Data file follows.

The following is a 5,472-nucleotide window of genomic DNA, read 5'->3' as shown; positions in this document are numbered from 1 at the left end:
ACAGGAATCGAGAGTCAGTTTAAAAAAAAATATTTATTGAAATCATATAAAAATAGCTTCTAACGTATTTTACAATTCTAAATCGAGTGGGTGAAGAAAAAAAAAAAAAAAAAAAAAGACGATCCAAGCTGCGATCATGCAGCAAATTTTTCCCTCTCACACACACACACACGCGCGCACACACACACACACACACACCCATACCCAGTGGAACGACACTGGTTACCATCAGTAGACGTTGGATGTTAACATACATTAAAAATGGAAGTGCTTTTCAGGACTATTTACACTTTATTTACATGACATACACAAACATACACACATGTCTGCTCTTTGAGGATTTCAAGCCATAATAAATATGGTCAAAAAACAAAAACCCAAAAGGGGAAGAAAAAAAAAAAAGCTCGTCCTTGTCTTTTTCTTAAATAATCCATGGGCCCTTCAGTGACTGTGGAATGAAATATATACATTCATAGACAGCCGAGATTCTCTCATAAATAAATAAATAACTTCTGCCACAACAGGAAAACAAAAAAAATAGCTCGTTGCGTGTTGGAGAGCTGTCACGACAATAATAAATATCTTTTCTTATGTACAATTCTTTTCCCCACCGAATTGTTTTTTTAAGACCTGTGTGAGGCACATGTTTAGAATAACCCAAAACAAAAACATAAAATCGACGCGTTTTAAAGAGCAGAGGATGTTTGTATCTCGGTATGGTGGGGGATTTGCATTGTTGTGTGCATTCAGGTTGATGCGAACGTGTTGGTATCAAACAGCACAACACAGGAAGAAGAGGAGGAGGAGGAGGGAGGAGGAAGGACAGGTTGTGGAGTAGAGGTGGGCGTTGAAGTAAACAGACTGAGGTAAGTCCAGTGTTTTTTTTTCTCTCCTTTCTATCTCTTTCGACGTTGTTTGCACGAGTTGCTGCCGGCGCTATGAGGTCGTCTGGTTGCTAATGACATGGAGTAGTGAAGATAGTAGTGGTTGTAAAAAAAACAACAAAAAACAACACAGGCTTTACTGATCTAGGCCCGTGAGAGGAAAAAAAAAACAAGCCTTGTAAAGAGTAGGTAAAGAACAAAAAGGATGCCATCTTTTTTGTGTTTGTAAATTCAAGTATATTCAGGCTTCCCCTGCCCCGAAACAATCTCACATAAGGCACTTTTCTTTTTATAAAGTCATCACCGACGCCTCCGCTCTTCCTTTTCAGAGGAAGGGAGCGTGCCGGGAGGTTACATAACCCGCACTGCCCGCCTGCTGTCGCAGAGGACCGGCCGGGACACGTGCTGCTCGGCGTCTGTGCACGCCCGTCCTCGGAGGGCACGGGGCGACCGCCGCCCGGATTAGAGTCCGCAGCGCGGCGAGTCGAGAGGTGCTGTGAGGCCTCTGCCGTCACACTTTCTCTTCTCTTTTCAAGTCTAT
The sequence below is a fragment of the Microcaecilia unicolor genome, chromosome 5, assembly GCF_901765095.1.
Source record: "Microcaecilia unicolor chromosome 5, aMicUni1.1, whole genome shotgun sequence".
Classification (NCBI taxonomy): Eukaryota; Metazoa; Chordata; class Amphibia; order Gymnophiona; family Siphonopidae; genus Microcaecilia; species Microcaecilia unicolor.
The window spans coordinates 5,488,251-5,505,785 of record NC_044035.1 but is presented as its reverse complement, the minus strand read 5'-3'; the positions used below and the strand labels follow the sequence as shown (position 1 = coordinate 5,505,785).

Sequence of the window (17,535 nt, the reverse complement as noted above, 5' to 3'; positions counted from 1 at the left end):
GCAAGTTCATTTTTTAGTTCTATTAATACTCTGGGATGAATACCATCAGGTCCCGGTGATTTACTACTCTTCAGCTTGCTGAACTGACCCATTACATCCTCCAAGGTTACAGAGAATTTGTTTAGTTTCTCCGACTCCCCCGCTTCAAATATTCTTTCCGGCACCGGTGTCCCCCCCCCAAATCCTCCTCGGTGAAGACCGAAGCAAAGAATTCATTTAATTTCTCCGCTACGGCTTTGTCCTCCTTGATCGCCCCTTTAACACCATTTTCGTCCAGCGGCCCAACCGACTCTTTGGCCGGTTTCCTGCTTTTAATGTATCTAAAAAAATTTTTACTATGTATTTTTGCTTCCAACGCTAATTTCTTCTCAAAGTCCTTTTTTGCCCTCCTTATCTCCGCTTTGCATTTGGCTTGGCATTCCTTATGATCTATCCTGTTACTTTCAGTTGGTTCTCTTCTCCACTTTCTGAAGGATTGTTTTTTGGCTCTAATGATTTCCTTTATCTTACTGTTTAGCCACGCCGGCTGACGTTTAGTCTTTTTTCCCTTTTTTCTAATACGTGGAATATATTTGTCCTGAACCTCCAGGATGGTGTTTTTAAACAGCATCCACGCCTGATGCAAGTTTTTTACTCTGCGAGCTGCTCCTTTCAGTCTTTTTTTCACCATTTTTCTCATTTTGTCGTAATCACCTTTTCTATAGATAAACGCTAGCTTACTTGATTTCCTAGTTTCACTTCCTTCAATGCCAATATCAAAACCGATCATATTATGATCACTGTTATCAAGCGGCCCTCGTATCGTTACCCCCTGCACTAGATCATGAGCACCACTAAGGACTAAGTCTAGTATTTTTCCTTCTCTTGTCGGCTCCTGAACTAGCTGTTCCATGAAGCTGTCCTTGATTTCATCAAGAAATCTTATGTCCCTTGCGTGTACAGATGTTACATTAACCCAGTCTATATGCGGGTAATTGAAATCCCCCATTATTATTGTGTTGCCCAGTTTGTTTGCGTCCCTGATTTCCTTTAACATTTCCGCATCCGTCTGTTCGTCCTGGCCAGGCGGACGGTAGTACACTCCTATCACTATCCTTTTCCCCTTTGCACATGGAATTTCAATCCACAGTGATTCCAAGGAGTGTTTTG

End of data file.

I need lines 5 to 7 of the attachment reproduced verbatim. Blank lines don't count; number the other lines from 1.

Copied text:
Classification (NCBI taxonomy): Eukaryota; Metazoa; Chordata; class Amphibia; order Gymnophiona; family Siphonopidae; genus Microcaecilia; species Microcaecilia unicolor.
The window spans coordinates 5,488,251-5,505,785 of record NC_044035.1 but is presented as its reverse complement, the minus strand read 5'-3'; the positions used below and the strand labels follow the sequence as shown (position 1 = coordinate 5,505,785).

Sequence of the window (17,535 nt, the reverse complement as noted above, 5' to 3'; positions counted from 1 at the left end):